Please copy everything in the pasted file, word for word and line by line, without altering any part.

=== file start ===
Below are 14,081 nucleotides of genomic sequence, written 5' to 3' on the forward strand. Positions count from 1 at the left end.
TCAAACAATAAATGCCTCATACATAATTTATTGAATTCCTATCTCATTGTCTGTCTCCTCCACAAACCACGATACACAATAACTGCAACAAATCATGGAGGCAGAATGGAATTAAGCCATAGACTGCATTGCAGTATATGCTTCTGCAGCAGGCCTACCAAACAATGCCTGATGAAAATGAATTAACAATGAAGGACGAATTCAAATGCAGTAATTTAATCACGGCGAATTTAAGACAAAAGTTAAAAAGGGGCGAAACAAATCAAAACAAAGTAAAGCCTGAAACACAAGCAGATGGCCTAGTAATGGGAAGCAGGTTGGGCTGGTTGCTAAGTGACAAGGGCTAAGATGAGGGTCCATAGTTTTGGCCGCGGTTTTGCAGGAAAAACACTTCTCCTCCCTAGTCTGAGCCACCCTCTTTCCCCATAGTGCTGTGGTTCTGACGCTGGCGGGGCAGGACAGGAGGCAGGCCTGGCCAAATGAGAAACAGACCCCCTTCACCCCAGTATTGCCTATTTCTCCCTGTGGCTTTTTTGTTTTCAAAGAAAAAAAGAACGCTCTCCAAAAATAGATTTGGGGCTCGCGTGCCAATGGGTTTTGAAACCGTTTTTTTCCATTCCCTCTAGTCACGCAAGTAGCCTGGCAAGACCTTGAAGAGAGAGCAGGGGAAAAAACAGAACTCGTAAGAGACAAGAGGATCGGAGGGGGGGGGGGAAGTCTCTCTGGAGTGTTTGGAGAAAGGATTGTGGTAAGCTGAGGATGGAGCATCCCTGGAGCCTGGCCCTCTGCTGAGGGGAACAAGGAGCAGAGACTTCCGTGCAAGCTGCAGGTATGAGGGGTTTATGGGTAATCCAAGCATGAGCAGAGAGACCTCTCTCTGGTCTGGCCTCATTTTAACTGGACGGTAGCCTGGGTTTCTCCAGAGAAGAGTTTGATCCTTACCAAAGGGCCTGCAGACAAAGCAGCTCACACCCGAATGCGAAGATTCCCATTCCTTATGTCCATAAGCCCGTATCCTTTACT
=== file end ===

Below are 14,081 nucleotides of genomic sequence, written 5' to 3' on the forward strand. Positions count from 1 at the left end.
TCAAACAATAAATGCCTCATACATAATTTATTGAATTCCTATCTCATTGTCTGTCTCCTCCACAAACCACGATACACAATAACTGCAACAAATCATGGAGGCAGAATGGAATTAAGCCATAGACTGCATTGCAGTATATGCTTCTGCAGCAGGCCTACCAAACAATGCCTGATGAAAATGAATTAACAATGAAGGACGAATTCAAATGCAGTAATTTAATCACGGCGAATTTAAGACAAAAGTTAAAAAGGGGCGAAACAAATCAAAACAAAGTAAAGCCTGAAACACAAGCAGATGGCCTAGTAATGGGAAGCAGGTTGGGCTGGTTGCTAAGTGACAAGGGCTAAGATGAGGGTCCATAGTTTTGGCCGCGGTTTTGCAGGAAAAACACTTCTCCTCCCTAGTCTGAGCCACCCTCTTTCCCCATAGTGCTGTGGTTCTGACGCTGGCGGGGCAGGACAGGAGGCAGGCCTGGCCAAATGAGAAACAGACCCCCTTCACCCCAGTATTGCCTATTTCTCCCTGTGGCTTTTTTGTTTTCAAAGAAAAAAAGAACGCTCTCCAAAAATAGATTTGGGGCTCGCGTGCCAATGGGTTTTGAAACCGTTTTTTTCCATTCCCTCTAGTCACGCAAGTAGCCTGGCAAGACCTTGAAGAGAGAGCAGGGGAAAAAACAGAACTCGTAAGAGACAAGAGGATCGGAGGGGGGGGGGGAAGTCTCTCTGGAGTGTTTGGAGAAAGGATTGTGGTAAGCTGAGGATGGAGCATCCCTGGAGCCTGGCCCTCTGCTGAGGGGAACAAGGAGCAGAGACTTCCGTGCAAGCTGCAGGTATGAGGGGTTTATGGGTAATCCAAGCATGAGCAGAGAGACCTCTCTCTGGTCTGGCCTCATTTTAACTGGACGGTAGCCTGGGTTTCTCCAGAGAAGAGTTTGATCCTTACCAAAGGGCCTGCAGACAAAGCAGCTCACACCCGAATGCGAAGATTCCCATTCCTTATGTCCATAAGCCCGTATCCTTTACT